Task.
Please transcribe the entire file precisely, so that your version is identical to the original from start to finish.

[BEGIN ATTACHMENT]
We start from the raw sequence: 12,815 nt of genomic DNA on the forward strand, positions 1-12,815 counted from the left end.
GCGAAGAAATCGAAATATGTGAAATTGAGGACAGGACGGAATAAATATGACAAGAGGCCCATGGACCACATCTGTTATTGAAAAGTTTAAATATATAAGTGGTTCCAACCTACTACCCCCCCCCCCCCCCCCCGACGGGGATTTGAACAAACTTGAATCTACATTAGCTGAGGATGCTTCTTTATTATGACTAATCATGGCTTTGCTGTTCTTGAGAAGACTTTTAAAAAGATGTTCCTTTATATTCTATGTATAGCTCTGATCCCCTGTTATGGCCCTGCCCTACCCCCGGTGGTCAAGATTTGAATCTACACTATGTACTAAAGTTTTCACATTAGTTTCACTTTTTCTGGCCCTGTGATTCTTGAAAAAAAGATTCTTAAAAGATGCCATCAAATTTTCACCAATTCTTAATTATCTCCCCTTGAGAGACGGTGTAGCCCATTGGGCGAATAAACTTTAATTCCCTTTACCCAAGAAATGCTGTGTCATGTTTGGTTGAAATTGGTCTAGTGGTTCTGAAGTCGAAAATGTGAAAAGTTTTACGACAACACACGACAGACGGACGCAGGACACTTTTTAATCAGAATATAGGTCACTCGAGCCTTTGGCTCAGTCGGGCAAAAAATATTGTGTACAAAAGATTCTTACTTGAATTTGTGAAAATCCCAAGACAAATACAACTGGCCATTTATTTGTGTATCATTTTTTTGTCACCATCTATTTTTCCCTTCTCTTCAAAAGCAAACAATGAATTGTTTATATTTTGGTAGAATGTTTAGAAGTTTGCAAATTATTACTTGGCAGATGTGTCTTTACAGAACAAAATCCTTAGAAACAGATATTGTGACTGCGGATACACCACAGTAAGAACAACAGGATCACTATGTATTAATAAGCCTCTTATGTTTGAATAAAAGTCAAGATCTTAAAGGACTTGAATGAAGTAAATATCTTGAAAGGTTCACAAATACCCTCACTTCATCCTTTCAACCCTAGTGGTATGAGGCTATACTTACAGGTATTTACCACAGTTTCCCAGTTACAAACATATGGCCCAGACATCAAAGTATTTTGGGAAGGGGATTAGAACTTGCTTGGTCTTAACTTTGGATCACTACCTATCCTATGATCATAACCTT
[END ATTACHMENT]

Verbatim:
We start from the raw sequence: 12,815 nt of genomic DNA on the forward strand, positions 1-12,815 counted from the left end.
GCGAAGAAATCGAAATATGTGAAATTGAGGACAGGACGGAATAAATATGACAAGAGGCCCATGGACCACATCTGTTATTGAAAAGTTTAAATATATAAGTGGTTCCAACCTACTACCCCCCCCCCCCCCCCCCGACGGGGATTTGAACAAACTTGAATCTACATTAGCTGAGGATGCTTCTTTATTATGACTAATCATGGCTTTGCTGTTCTTGAGAAGACTTTTAAAAAGATGTTCCTTTATATTCTATGTATAGCTCTGATCCCCTGTTATGGCCCTGCCCTACCCCCGGTGGTCAAGATTTGAATCTACACTATGTACTAAAGTTTTCACATTAGTTTCACTTTTTCTGGCCCTGTGATTCTTGAAAAAAAGATTCTTAAAAGATGCCATCAAATTTTCACCAATTCTTAATTATCTCCCCTTGAGAGACGGTGTAGCCCATTGGGCGAATAAACTTTAATTCCCTTTACCCAAGAAATGCTGTGTCATGTTTGGTTGAAATTGGTCTAGTGGTTCTGAAGTCGAAAATGTGAAAAGTTTTACGACAACACACGACAGACGGACGCAGGACACTTTTTAATCAGAATATAGGTCACTCGAGCCTTTGGCTCAGTCGGGCAAAAAATATTGTGTACAAAAGATTCTTACTTGAATTTGTGAAAATCCCAAGACAAATACAACTGGCCATTTATTTGTGTATCATTTTTTTGTCACCATCTATTTTTCCCTTCTCTTCAAAAGCAAACAATGAATTGTTTATATTTTGGTAGAATGTTTAGAAGTTTGCAAATTATTACTTGGCAGATGTGTCTTTACAGAACAAAATCCTTAGAAACAGATATTGTGACTGCGGATACACCACAGTAAGAACAACAGGATCACTATGTATTAATAAGCCTCTTATGTTTGAATAAAAGTCAAGATCTTAAAGGACTTGAATGAAGTAAATATCTTGAAAGGTTCACAAATACCCTCACTTCATCCTTTCAACCCTAGTGGTATGAGGCTATACTTACAGGTATTTACCACAGTTTCCCAGTTACAAACATATGGCCCAGACATCAAAGTATTTTGGGAAGGGGATTAGAACTTGCTTGGTCTTAACTTTGGATCACTACCTATCCTATGATCATAACCTT